Mumbai, 19 Mar 2021 17:23 IST
The dark thriller by Dibakar Banerjee, starring Arjun Kapoor and Parineeti Chopra, holds plenty of surprises but takes forever to show its hand.
Dibakar Banerjee’s Sandeep Aur Pinky Faraar (2021) opens on a violent murder which then leads to the title characters’ flight. The nearly five-minute sequence switches points-of-view giving us the larger picture by the end. Writer-director Banerjee reels us in with an intriguing introduction, but as the movie progresses and we find out why these two are targeted, the feature doesn’t deliver as it should.
Like the title, the movie would have us believe that the less we judge things by their appearance, the better. So the aforementioned Sandeep is not Arjun Kapoor, but Sandy Walia aka Sandeep Kaur (Parineeti Chopra), a prim-and-proper high-flying banker. And Pinky isn’t Chopra but Kapoor’s character, Satinder Dahiya, a beefy suspended Haryana cop, who is conveniently nicknamed Pinky here.
The two are thrown together one night when Pinky has to escort Sandeep to an unknown location at the request of her smarmy boss Parichay. When they learn that there is a hit on them, they are shocked, and later begin to make a plan. Figuring the best way to escape would be to leave the country and assume a new identity, they head to a small town near the Nepal border.
There, they end up lodging at the home of a squabbling middle-aged couple, played by the always delightful Neena Gupta and Raghuvir Yadav, and making some valuable contacts. Meanwhile, Sandeep and Pinky’s former bosses are still on their trail, hoping to silence the duo, once and for all.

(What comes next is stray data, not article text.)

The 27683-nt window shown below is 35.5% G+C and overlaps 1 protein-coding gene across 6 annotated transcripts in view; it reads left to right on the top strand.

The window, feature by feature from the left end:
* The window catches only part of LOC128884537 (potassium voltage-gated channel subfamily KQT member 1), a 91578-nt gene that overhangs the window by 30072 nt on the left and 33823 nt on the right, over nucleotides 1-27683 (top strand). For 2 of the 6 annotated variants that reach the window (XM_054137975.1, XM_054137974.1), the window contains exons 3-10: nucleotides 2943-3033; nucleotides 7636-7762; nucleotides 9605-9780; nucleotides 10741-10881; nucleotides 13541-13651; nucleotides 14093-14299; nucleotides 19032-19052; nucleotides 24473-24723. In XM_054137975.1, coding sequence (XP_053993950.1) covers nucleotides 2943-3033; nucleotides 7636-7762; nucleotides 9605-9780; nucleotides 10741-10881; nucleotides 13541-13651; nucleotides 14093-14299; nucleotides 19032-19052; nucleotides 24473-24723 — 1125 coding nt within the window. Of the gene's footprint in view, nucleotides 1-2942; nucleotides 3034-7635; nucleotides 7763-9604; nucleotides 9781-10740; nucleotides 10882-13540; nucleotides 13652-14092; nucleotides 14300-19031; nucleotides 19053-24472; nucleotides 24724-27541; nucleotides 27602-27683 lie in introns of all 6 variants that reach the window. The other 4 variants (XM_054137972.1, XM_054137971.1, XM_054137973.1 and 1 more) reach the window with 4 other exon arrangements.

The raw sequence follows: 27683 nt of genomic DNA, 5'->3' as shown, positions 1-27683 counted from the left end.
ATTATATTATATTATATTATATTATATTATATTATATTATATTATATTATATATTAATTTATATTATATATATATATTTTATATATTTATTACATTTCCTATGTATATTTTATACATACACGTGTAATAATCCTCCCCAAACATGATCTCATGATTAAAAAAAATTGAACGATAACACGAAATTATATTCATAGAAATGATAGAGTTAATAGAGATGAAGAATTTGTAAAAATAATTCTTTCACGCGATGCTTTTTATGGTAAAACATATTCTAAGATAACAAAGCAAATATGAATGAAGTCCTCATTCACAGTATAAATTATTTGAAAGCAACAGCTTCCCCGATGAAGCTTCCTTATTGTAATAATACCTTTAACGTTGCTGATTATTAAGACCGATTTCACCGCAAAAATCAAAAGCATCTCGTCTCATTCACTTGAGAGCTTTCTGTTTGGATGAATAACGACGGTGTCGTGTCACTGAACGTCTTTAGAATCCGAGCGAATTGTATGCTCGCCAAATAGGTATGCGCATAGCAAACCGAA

The screenplay by Banerjee and Varun Grover sets up an intriguing premise but meanders along the way with too many details. So we discover that Pinky is a Salman Khan fan and an accomplished dancer, but are vague on the details why he was suspended from the service in the first place. Meanwhile, the banker’s motivations for being involved in a multi-crore bank scam are also less than clear, as well as her recent awakening of conscience.
The pace of the feature is also languid at times, taking forever to get to the point. However, curiosity about the fate of the characters, dire or otherwise, tides one along. Banerjee also includes the casual misogyny Sandeep has to face both in the banking world and on the run, as she tries to hold on to what she can of her previous life.
Sandeep Aur Pinky Faraar is rightfully focused on Kapoor and Chopra, but the rest of the cast, including Jaideep Ahlawat as a shady boss and Rahul Kumar as a helpful friend, also leave a mark. But the leads are mostly hit-and-miss. Luckily, the emotional quotient of certain sequences is well-handled by them, but the lesser scenes required more heft.
Kapoor and Chopra started out their careers at practically the same time with Ishaqzaade (2012) and they have an easy chemistry as initial antagonists and later reluctant partners-in-crime. However, their performances can’t salvage this engrossing yet convoluted tale.
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